When I use it for my blog, it’s a little different: I use colour-coding to set out my schedule; my “chapters” are individual blog posts; the whole thing looks absolutely nothing like what my actual blog (the one you’re reading) has turned out like — and I’m… multiple posts behind schedule, not to mention skipping over the scheduled themes and titles and — look, just shut up, I’m doing it my way.
So — I type up what I wrote back in Part I. A bit of editing on-the-fly happens if I think of a better phrase as I go, or I pick up on a plothole, or whatnot. Next, I Compile that motherfucker. That means turning it into a nicely double-spaced PDF in 12-point Times New Roman; paragraph and chapter breaks, all handily done for me by tweaking the relevant settings in the Scrivener window.
This gives me something that looks like this:
Now, here’s where I get hi-tech as fuck. Exports get saved into a Dropbox folder; I generally keep a month’s worth of them before making room for new ones. The idea is that if my computer blows up and if my other backups die, if it comes down to it, I’ve still got that PDF that I can type everything up from.
What I used to do at this point is get onto Dropbox on my iPad, read through the document — sometimes from the start, sometimes just a section I wanted to revise — and make handy notes in Simplenote, with page refs and a complex ASCII code of my own devising to let me know what needed changing when I got back home.
But then. But then. I discovered Goodreader for my iPad.
Goodreader syncs with my Dropbox and then lets me annotate directly onto the PDF, again either going through the whole document, or just skimming to sections I want to take another look at. I do this either freehand or using a stylus, to which end I’ve been experimenting with the Adonit JotPro, which I do like, although I’m yet to find one that feels quite like a pen; and in fact I’m getting pretty handy at fingertip handwriting (although my finger does sometimes go numb after a while of this; is that normal? Am I dying? Is it leprosy?). Again, the tactile nature of the process helps me to really get into the work in a way that typing just doesn’t do for me. I’m circling and underlining the words as if they were a printout (but a lot less expensive and bulky, in the long run) and makes it much easier to get instant ideas and responses down onto the virtual page. I even taught myself standard copyediting symbols just so that I could wind up with a file that looks like this:
Yes, I make a lot of changes. But still, looks pretty cool, right?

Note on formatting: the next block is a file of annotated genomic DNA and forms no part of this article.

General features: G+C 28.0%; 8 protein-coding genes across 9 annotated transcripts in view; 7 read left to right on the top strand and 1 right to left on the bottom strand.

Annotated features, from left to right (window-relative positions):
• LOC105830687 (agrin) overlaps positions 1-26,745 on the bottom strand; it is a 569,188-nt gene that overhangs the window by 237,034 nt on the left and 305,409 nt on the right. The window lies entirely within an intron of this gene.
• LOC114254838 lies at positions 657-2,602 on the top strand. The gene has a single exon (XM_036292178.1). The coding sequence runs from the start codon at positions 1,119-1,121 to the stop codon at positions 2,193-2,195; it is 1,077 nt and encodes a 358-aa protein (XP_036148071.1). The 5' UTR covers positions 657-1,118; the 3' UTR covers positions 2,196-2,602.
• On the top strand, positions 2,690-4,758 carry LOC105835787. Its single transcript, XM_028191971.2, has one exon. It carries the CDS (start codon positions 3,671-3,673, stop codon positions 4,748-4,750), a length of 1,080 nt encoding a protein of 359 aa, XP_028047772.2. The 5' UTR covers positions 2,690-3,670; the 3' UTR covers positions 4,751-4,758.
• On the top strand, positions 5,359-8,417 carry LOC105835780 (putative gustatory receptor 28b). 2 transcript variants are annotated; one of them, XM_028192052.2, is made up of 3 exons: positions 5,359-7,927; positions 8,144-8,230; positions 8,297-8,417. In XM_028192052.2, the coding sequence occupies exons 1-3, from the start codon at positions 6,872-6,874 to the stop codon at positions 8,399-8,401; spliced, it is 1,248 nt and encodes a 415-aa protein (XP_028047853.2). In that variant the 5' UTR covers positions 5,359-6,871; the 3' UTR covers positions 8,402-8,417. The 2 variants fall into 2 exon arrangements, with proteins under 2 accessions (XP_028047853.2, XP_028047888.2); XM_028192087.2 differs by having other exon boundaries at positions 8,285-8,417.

So the great thing about this is that I can do it anywhere: on the bus, in the living room, in bed, wherever. This then resyncs with Dropbox and, when I get back to Scrivener, I open up an Adobe window that I keep on the right hand side of the screen. Then I can just go through the changes I’ve made, side by side, and make the edits I want.
Aaaaand repeat. Again and again and again. Sometimes I get so caught up in this process that I forget to actually write new stuff. That’s the only danger, really: that it’s too easy to wrap myself in improving and polishing the piece that I forget the story itself is still unfinished, stuck idling at the edge of a ditch, and that I need to start shovelling word-dirt into that ditch if I want to get anywhere. As problems go, things could be worse.
So there you have it. Next up, at some unspecified point in the future: final drafts (and various drafts thereafter).
Well — possibly that won’t be the next blog post, but it’ll be the next and last one in this utterly fascinating series.
I’m planning another post in the next week or so talking about how I (entirely fail to) cope with negative feedback about my work, and why I think that might be. Hopefully kind of interesting? You’ll get glimpses into the darkest workings of my brain, and when you finish reading it, you will be a different person to the one you were when you started. Like, at least 0.5% different, minimum. That’s a guarantee.
Since making this post the previously incredible Goodreader has become near-unusable on iOS7 thanks to a couple of relatively infrequent (but potentially progress-resetting) bugs. The developer seems unwilling or unable to fix these issues in the near future so I have gone for the slightly more expensive, slightly less intuitive, mostly just as good and infinitely more stable PDF Expert.